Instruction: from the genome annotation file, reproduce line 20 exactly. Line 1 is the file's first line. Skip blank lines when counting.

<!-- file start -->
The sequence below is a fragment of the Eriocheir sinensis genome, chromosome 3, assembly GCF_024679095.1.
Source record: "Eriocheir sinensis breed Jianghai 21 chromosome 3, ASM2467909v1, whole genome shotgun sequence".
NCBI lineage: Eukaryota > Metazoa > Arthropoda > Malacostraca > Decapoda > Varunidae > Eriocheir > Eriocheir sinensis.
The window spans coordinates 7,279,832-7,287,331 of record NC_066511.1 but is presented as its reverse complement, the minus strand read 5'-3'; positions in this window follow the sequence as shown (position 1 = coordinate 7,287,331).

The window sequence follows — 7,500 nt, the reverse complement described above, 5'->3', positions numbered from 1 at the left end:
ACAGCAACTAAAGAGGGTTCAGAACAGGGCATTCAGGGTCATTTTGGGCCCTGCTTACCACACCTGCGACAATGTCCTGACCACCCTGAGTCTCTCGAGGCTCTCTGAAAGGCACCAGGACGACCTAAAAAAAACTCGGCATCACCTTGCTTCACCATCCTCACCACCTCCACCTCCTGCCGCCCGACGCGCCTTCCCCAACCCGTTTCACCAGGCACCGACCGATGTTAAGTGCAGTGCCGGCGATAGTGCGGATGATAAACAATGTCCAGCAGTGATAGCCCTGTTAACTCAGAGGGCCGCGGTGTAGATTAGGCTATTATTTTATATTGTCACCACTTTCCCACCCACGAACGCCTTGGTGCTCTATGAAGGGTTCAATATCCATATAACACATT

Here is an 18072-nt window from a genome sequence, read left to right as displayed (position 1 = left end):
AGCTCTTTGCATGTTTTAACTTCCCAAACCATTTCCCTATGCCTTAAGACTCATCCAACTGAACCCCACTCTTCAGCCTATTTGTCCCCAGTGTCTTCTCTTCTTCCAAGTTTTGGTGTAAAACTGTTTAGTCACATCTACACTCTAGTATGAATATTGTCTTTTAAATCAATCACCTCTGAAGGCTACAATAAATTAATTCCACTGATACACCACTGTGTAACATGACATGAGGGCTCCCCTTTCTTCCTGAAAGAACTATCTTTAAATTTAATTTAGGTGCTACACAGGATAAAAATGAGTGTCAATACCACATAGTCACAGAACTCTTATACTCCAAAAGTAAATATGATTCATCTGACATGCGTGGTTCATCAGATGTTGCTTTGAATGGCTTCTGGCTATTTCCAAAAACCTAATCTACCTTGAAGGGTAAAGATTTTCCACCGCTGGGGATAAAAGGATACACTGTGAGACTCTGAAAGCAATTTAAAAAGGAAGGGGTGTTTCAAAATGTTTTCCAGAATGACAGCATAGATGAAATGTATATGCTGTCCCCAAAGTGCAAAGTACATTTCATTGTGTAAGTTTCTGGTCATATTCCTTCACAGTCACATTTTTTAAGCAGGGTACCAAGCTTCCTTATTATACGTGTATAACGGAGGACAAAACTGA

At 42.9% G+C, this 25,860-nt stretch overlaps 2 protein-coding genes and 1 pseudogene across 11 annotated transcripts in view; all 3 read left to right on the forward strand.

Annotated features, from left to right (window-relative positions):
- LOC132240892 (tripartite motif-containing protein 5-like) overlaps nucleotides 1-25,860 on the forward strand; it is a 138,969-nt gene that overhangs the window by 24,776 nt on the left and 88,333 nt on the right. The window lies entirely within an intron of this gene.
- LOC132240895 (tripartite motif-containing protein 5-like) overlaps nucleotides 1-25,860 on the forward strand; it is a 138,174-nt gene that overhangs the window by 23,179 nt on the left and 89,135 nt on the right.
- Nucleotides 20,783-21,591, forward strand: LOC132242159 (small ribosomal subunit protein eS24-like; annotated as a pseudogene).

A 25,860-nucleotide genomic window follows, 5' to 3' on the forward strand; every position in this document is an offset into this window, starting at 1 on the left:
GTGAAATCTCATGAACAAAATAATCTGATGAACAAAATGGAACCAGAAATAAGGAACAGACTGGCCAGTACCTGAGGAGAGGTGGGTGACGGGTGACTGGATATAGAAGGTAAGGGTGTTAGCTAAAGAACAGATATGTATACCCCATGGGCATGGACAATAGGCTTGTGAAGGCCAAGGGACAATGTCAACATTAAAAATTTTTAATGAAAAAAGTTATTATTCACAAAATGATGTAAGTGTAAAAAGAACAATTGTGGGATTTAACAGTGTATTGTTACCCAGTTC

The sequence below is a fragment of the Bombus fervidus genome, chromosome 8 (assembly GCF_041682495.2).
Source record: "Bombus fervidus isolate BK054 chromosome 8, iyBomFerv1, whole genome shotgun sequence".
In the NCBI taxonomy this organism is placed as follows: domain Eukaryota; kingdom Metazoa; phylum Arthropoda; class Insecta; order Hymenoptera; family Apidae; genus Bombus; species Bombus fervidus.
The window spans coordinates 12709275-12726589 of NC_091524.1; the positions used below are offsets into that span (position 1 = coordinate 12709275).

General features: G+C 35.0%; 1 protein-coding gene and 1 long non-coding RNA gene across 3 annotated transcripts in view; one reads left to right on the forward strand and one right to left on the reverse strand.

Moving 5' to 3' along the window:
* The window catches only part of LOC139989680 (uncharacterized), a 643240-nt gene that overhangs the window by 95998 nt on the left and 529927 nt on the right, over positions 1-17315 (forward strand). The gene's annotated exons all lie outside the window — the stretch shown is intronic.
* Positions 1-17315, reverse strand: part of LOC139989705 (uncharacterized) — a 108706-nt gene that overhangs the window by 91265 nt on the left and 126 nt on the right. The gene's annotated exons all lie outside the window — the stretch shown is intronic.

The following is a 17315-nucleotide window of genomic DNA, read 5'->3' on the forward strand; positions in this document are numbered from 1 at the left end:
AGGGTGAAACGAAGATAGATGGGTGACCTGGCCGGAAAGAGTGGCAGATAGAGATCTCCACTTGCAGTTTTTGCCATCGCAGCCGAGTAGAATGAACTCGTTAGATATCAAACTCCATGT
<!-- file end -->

General features: G+C 35.0%; 1 protein-coding gene and 1 long non-coding RNA gene across 3 annotated transcripts in view; one reads left to right on the forward strand and one right to left on the reverse strand.